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Felix rides five blasts to win over Padres

Allows one run in eight innings; Franklin hits first two career homers

SAN DIEGO -- Felix Hernandez bounced back from a pair of tough outings to allow just one run on three hits over eight innings, and rookie second baseman Nick Franklin hit a pair of home runs as the Mariners topped the Padres, 7-1, on Thursday at Petco Park.

Starting just his third game since being promoted from Triple-A Tacoma on Monday, Franklin led a homer-happy Mariners offense as first baseman Kendrys Morales, shortstop Brendan Ryan and right fielder Endy Chavez also went deep in support of Hernandez.

"I'm still getting my feet wet and enjoying every bit of it," said Franklin, a first-round Draft pick in 2009 who was called up to replace the struggling Dustin Ackley. "I'm just trying to stay relaxed and hopefully I can help the team and contribute to wins."

The youngster set a club record for the fewest number of games before his first multi-homer game by doubling up in his fourth appearance. Jose Cruz Jr. hit two home runs in his sixth career game in 1997.

"Wow," said Mariners skipper Eric Wedge. "Big day for Nick. Good for him. He hit a couple of balls really good. You can see, even in the short period of time he's been here, he's a little more comfortable, gaining some confidence. It was an impressive day by Nick. He did a nice job at second base, too."

Seattle finished off the two-city Interleague series with a 2-2 split and improved to 23-31 overall.

The five home runs were the most for Seattle in one game since June 7, 2006, against the Twins. It was the most home runs on the road for the Mariners since they hit seven against the White Sox on May 2, 2002, and the five home runs tied the most allowed by the Padres in a game at Petco since the park opened in 2004.

The Mariners have 64 homers exactly one-third of the way through their schedule, after totaling 101, 109 and 149 in the three previous years.

"This is what we're looking for right here," said Wedge. "You don't expect to hit four or five home runs, but the type of at-bats we had, and hitting the ball hard, playing a full game like we did, this is it. This is what we're shooting to do on a regular basis. It's not going to be that kind of score every time, but this is the way you want to compete at home plate."

The Mariners also got back their vintage ace on the mound. After giving up 10 earned runs and 19 hits in 11 2/3 innings over back-to-back losses to the Indians and Rangers, Hernandez allowed hits to the Padres in just two of his eight innings while walking three and striking out six.

The 2010 American League Cy Young winner came out with a steely determination to turn things back around.

"That was my mindset," Hernandez said. "When I was warming up in the bullpen, I felt pretty good. Today I just needed to step up. I was coming from two struggling outings and I had to go out there and throw good pitches. That's what I did today and we played unbelievable defense back there."

With the win, Hernandez is 6-4 with a 2.38 ERA in his first two months after signing his seven-year, $175 million contract extension.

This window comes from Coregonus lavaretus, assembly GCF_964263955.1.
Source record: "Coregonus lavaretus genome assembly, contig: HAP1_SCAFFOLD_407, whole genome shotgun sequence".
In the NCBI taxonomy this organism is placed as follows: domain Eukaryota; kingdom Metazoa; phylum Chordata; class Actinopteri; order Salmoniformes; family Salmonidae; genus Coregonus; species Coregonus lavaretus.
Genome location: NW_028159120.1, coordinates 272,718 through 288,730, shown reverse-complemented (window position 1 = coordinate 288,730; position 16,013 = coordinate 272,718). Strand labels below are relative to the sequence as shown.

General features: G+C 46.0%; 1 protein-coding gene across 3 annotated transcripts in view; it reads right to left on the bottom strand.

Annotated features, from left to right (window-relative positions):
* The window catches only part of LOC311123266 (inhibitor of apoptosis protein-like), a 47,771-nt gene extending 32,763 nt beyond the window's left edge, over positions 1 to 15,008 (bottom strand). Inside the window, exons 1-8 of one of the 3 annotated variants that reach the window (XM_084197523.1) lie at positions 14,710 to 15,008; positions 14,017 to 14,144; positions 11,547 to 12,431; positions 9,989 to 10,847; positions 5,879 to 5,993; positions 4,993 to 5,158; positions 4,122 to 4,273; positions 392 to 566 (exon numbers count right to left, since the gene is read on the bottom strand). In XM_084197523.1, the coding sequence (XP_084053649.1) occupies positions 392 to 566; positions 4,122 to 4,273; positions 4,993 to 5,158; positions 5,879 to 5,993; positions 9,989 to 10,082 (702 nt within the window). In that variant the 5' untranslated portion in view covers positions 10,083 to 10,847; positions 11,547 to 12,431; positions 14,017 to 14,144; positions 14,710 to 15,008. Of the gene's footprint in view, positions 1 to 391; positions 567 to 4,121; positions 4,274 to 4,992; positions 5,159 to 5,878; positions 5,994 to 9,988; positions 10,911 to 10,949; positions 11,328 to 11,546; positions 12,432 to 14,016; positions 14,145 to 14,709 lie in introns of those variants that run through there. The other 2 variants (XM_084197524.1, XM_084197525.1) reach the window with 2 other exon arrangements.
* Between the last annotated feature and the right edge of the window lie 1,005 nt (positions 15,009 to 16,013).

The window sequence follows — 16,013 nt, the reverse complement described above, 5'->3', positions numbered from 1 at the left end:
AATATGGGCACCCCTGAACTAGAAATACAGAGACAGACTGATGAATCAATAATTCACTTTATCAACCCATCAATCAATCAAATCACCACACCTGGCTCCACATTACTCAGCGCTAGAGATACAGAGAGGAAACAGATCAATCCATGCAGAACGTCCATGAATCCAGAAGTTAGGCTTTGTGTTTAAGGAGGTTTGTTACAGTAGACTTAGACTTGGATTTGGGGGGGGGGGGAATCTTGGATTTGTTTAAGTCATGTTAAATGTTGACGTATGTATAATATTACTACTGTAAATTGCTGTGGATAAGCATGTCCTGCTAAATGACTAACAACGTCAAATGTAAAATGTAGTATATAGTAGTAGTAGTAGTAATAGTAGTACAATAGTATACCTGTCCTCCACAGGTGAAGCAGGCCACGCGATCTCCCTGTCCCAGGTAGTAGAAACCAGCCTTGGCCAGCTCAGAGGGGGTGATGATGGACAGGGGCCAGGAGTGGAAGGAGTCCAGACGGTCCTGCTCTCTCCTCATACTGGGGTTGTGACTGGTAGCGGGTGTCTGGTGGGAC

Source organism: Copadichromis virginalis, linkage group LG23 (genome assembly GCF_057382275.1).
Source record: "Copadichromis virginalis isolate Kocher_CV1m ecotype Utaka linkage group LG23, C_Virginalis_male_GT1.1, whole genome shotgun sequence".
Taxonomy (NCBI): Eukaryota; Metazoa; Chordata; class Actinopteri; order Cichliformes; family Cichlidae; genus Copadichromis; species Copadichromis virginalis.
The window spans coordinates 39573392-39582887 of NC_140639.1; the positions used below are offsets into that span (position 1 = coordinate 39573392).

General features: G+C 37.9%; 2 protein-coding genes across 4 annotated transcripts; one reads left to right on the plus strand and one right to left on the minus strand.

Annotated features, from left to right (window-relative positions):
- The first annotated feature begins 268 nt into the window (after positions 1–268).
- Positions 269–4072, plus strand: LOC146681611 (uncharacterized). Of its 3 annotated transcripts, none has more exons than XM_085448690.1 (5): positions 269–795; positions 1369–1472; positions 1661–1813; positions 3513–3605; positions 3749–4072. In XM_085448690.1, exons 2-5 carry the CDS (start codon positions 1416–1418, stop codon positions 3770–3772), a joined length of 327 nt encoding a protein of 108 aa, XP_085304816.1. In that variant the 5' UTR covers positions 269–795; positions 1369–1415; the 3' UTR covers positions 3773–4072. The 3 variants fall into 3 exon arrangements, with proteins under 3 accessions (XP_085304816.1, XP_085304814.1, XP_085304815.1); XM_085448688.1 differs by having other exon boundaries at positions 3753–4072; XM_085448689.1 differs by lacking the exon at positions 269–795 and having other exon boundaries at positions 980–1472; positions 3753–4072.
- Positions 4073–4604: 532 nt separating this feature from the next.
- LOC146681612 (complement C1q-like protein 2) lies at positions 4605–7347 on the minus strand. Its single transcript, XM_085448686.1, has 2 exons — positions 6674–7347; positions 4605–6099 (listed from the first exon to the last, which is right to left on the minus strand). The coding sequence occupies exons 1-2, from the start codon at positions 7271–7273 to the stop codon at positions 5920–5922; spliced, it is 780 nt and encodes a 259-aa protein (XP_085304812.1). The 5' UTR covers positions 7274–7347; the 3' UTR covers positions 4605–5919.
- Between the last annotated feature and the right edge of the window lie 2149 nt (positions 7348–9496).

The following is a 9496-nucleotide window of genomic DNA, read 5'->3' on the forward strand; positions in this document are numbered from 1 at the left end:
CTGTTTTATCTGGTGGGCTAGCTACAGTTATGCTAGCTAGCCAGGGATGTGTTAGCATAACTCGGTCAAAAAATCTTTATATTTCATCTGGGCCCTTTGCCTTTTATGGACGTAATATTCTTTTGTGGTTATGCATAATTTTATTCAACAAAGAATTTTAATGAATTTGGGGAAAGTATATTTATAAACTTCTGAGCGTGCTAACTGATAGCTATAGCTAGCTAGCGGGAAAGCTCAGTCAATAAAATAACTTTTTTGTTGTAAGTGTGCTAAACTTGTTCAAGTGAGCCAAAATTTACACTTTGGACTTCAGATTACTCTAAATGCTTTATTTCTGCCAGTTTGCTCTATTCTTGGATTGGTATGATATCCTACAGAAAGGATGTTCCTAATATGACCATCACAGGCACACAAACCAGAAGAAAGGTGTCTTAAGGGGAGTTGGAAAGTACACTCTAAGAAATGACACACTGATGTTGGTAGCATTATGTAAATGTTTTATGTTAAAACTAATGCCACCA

Morales doesn't have such long-term stability, as he'll be a free agent after this season, but the 29-year-old first baseman seems to be finding a home for himself with the Mariners after being acquired from the Angels for Jason Vargas in December.

Morales continued his May surge by going 2-for-4, including a home run and two RBIs, giving him seven homers and a team-leading 31 RBIs. He's raised his batting average to .298 by hitting .347 (34-for-98) with 11 doubles, four home runs and 20 RBIs this month.

Morales' solo blast off right-hander Andrew Cashner got the Mariners on the board in the second inning. He added a run-scoring single in the third for a 3-0 lead.

Ryan helped Hernandez with both his bat and glove in this one, as the standout shortstop hit a solo home run in the third inning, then got his pitcher out of a jam with a defensive gem in the fourth.

The home run was the unexpected part, just the second homer of the season for Ryan and eighth in his three years with Seattle.

"I don't even know who to describe that one," Ryan said. "It was a changeup in and I got the barrel to it. And it was like, whack, I hit it, and I was starting to prepare for the next pitch. I was 102 percent sure it was a foul. I don't know what happened, if the wind brought it back, or if the spin did it, I don't know. But that was the least expected, most awesome result, I could ever not imagine."

As for his Web Gem in the fourth? After the Padres had pushed across their only run and had men on first and second with one out, Ryan snared Jedd Gyorko's shot up the middle with a diving stop to his left, then flipped the ball with his glove to Franklin to start an inning-ending double play that preserved a 3-1 lead.

"The best part is getting the outs," said Ryan, "but the second-best part is [Hernandez's] reaction. That's where the reward is. You love to see your pitcher get fired up like that. That brings everyone together. That's why he's so special."

Franklin then joined the act with solo home runs in the sixth and eighth innings, both to right field, sandwiched around a two-run shot by Chavez in the seventh.

Petco Park has moved in its fences this season, but all but Chavez's wall-scraper would have been out even in previous seasons.

"I made a lot of mistakes with my changeup," said Cashner, who allowed more than one home run in a game for the first time in 14 career starts. "They were flat up in the zone. I've got to be better and not give up home runs."

Greg Johns is a reporter for Follow him on Twitter @GregJohnsMLB as well as his Mariners Musings blog.
Read More: Seattle Mariners, Nick Franklin, Endy Chavez, Kendrys Morales, Felix Hernandez, Brendan Ryan